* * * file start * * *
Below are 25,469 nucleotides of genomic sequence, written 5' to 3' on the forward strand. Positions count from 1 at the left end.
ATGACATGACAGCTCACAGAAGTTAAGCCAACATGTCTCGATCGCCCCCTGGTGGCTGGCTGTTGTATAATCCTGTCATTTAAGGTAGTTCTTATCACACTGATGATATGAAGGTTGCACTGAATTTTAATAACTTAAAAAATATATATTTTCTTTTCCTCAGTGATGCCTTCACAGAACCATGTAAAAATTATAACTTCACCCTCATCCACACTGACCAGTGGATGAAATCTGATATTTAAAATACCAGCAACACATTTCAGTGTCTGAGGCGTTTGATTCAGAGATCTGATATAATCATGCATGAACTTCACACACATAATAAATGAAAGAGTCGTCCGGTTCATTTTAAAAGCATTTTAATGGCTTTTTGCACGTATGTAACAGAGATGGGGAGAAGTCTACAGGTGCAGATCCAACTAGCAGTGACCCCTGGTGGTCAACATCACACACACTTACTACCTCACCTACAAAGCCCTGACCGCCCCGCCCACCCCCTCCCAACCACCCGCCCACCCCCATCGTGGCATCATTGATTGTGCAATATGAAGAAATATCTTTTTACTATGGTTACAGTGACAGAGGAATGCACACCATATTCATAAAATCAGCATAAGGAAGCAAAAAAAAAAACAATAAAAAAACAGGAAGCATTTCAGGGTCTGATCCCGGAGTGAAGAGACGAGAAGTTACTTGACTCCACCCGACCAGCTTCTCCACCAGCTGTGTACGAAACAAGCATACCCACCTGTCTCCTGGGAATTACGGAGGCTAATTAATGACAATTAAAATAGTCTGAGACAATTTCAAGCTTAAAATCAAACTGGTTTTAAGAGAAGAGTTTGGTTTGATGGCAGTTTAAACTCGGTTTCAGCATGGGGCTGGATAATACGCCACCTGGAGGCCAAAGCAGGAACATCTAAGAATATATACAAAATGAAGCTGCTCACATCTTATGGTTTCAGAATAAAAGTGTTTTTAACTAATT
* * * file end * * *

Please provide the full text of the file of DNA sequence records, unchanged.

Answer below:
Below are 25,469 nucleotides of genomic sequence, written 5' to 3' on the forward strand. Positions count from 1 at the left end.
ATGACATGACAGCTCACAGAAGTTAAGCCAACATGTCTCGATCGCCCCCTGGTGGCTGGCTGTTGTATAATCCTGTCATTTAAGGTAGTTCTTATCACACTGATGATATGAAGGTTGCACTGAATTTTAATAACTTAAAAAATATATATTTTCTTTTCCTCAGTGATGCCTTCACAGAACCATGTAAAAATTATAACTTCACCCTCATCCACACTGACCAGTGGATGAAATCTGATATTTAAAATACCAGCAACACATTTCAGTGTCTGAGGCGTTTGATTCAGAGATCTGATATAATCATGCATGAACTTCACACACATAATAAATGAAAGAGTCGTCCGGTTCATTTTAAAAGCATTTTAATGGCTTTTTGCACGTATGTAACAGAGATGGGGAGAAGTCTACAGGTGCAGATCCAACTAGCAGTGACCCCTGGTGGTCAACATCACACACACTTACTACCTCACCTACAAAGCCCTGACCGCCCCGCCCACCCCCTCCCAACCACCCGCCCACCCCCATCGTGGCATCATTGATTGTGCAATATGAAGAAATATCTTTTTACTATGGTTACAGTGACAGAGGAATGCACACCATATTCATAAAATCAGCATAAGGAAGCAAAAAAAAAAACAATAAAAAAACAGGAAGCATTTCAGGGTCTGATCCCGGAGTGAAGAGACGAGAAGTTACTTGACTCCACCCGACCAGCTTCTCCACCAGCTGTGTACGAAACAAGCATACCCACCTGTCTCCTGGGAATTACGGAGGCTAATTAATGACAATTAAAATAGTCTGAGACAATTTCAAGCTTAAAATCAAACTGGTTTTAAGAGAAGAGTTTGGTTTGATGGCAGTTTAAACTCGGTTTCAGCATGGGGCTGGATAATACGCCACCTGGAGGCCAAAGCAGGAACATCTAAGAATATATACAAAATGAAGCTGCTCACATCTTATGGTTTCAGAATAAAAGTGTTTTTAACTAATT